NotesFAQContact Us
Collection
Advanced
Search Tips
Peer reviewed Peer reviewed
Direct linkDirect link
ERIC Number: EJ950441
Record Type: Journal
Publication Date: 2011-Dec
Pages: 7
Abstractor: As Provided
Reference Count: 25
ISBN: N/A
ISSN: ISSN-0022-006X
Examining the Stability of "DSM-IV" and Empirically Derived Eating Disorder Classification: Implications for "DSM-5"
Peterson, Carol B.; Crow, Scott J.; Swanson, Sonja A.; Crosby, Ross D.; Wonderlich, Stephen A.; Mitchell, James E.; Agras, W. Stewart; Halmi, Katherine A.
Journal of Consulting and Clinical Psychology, v79 n6 p777-783 Dec 2011
Objective: The purpose of this investigation was to derive an empirical classification of eating disorder symptoms in a heterogeneous eating disorder sample using latent class analysis (LCA) and to examine the longitudinal stability of these latent classes (LCs) and the stability of DSM-IV eating disorder (ED) diagnoses. Method: A total of 429 females with ED symptoms were assessed using the Eating Disorder Examination every 6 months for 2 years. LCA was used to derive empirical classification at baseline. Latent transition analysis (LTA) was used to examine the longitudinal stability of LCs, and Markov modeling procedures were used to examine DSM-IV ED diagnoses over all the time points. Results: LCA yielded a 3-class solution: binge eating and purging, binge eating only, and low body mass index. LTA indicated that these LCs showed greater stability over 2 years than DSM-IV diagnoses with the probability of remaining in the same class ranging from 0.69 to 0.91 for LCs and from 0.40 to 0.75 for DSM-IV diagnoses. Transition patterns also revealed more stability for LCs with only 21% changing classes compared with 63% of the DSM-IV diagnostic categories. Conclusion: Empirically derived classes of ED symptoms showed greater longitudinal stability than DSM-IV diagnoses over a 2-year time period, suggesting that modifying the criteria to be consistent with empirically based classification (e.g., reducing frequency requirements of binge eating and purging) may reduce ED diagnostic crossover in DSM-5 . (Contains 1 note, 4 tables, and 2 figures.)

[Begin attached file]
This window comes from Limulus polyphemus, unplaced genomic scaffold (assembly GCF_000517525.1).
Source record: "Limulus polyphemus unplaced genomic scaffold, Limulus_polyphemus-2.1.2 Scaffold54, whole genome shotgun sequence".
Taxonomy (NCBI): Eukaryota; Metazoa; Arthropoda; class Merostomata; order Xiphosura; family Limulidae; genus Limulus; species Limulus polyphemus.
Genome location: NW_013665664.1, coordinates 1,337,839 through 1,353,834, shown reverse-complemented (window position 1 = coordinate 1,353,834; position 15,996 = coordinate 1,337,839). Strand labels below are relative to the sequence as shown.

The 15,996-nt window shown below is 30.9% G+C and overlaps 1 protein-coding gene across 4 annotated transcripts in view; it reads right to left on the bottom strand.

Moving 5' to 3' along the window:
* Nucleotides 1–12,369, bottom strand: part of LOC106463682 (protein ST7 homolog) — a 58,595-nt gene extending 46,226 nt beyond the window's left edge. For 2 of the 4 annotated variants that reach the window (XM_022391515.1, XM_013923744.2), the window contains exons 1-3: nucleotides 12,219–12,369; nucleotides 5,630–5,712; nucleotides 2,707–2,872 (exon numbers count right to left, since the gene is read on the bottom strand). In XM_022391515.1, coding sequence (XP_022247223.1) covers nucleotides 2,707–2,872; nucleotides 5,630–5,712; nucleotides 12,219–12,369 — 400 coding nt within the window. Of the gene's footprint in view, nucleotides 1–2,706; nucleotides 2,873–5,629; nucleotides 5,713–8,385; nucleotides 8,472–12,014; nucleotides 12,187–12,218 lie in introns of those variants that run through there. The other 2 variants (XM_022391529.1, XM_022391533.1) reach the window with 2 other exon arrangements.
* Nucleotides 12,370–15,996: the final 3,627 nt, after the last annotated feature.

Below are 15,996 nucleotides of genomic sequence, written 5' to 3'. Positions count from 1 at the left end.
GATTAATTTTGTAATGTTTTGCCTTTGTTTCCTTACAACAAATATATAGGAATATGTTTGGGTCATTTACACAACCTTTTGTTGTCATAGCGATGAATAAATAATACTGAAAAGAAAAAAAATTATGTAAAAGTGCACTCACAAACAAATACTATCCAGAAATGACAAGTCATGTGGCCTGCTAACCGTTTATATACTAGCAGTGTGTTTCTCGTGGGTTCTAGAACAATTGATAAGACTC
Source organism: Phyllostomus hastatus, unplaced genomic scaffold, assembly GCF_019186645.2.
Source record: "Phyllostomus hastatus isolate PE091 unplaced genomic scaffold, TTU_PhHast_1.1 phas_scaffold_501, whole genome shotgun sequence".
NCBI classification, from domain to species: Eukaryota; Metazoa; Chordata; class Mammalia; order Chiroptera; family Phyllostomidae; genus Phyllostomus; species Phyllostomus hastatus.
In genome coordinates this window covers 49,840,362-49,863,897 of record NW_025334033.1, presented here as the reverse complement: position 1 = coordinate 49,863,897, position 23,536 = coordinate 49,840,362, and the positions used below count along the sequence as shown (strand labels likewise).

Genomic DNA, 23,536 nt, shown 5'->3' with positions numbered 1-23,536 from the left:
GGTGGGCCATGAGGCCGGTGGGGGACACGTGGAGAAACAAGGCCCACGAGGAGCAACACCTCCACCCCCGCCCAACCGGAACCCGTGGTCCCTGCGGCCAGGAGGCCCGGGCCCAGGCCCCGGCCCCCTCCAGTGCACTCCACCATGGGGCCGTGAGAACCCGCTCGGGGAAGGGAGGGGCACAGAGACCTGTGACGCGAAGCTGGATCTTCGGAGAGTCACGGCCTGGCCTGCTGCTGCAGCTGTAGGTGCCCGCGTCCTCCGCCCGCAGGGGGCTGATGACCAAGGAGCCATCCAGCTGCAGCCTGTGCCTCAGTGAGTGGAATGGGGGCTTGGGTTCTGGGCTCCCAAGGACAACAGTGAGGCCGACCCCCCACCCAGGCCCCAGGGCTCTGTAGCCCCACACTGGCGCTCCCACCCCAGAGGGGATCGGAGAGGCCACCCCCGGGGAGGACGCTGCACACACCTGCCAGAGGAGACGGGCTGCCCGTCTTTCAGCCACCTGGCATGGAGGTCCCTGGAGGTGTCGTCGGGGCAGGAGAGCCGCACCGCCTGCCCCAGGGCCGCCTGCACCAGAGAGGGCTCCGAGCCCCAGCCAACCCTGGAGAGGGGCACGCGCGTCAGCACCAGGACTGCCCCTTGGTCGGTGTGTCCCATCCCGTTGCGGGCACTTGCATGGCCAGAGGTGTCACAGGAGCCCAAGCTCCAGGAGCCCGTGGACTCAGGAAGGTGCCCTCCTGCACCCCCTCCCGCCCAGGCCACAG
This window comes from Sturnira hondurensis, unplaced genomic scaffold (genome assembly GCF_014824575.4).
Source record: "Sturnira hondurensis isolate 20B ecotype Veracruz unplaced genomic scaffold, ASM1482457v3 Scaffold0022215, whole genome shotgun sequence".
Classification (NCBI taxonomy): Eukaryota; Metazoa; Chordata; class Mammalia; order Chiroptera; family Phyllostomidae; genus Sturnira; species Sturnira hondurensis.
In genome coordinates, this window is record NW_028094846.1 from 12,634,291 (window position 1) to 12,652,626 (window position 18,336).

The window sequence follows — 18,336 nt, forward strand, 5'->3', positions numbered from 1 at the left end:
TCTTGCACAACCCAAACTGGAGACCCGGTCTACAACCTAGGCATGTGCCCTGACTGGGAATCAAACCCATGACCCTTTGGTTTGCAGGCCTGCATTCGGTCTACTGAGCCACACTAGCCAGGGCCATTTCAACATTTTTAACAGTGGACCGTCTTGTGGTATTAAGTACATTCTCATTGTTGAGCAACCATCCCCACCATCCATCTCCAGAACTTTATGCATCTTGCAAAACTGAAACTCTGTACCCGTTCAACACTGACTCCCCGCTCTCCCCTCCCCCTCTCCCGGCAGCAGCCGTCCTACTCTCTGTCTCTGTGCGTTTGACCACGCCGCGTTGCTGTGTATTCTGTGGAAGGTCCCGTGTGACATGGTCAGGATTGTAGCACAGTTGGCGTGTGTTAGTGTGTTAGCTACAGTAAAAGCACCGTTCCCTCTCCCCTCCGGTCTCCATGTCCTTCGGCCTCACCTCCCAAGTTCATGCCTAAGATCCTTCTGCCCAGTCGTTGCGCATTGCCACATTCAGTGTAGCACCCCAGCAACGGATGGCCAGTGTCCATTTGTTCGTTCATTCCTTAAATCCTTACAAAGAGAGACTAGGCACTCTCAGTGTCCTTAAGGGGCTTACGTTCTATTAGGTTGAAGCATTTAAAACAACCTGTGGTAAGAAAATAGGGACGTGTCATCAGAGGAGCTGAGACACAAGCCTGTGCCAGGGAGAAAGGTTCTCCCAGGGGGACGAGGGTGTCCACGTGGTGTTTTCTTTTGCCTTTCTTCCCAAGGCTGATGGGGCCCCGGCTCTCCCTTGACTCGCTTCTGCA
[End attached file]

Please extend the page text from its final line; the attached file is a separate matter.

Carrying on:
American Psychological Association. Journals Department, 750 First Street NE, Washington, DC 20002-4242. Tel: 800-374-2721; Tel: 202-336-5510; Fax: 202-336-5502; e-mail: order@apa.org; Web site: http://www.apa.org/publications
Publication Type: Journal Articles; Reports - Research
Education Level: N/A
Audience: N/A
Language: English
Sponsor: N/A
Authoring Institution: N/A